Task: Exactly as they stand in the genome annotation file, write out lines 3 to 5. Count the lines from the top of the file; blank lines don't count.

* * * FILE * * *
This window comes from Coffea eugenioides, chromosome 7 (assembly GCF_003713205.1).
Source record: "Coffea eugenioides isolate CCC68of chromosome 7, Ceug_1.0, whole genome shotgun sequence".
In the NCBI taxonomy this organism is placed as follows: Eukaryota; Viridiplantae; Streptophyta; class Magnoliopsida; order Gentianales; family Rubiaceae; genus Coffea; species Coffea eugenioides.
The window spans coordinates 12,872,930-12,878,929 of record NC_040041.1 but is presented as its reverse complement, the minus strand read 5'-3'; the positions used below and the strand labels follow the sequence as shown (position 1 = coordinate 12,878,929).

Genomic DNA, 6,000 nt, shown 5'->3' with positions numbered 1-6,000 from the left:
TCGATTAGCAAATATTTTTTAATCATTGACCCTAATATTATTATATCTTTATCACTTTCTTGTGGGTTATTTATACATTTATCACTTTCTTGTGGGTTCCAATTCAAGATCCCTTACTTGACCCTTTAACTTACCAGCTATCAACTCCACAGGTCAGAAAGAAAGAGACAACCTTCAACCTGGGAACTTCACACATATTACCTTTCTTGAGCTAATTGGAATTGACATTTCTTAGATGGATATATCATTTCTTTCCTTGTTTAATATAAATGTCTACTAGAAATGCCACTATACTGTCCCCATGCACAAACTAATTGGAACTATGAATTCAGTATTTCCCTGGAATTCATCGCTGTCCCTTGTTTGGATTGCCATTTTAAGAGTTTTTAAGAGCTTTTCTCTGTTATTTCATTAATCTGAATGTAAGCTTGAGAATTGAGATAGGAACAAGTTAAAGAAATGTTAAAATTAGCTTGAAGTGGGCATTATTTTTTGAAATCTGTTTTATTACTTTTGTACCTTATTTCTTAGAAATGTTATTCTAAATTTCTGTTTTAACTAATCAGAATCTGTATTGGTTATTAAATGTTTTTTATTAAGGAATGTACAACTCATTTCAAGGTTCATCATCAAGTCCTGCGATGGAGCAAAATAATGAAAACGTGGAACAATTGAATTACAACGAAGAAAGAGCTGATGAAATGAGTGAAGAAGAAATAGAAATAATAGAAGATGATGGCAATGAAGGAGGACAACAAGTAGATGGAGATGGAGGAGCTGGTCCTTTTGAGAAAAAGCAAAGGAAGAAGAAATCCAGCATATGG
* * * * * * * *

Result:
In the NCBI taxonomy this organism is placed as follows: Eukaryota; Viridiplantae; Streptophyta; class Magnoliopsida; order Gentianales; family Rubiaceae; genus Coffea; species Coffea eugenioides.
The window spans coordinates 12,872,930-12,878,929 of record NC_040041.1 but is presented as its reverse complement, the minus strand read 5'-3'; the positions used below and the strand labels follow the sequence as shown (position 1 = coordinate 12,878,929).

Genomic DNA, 6,000 nt, shown 5'->3' with positions numbered 1-6,000 from the left: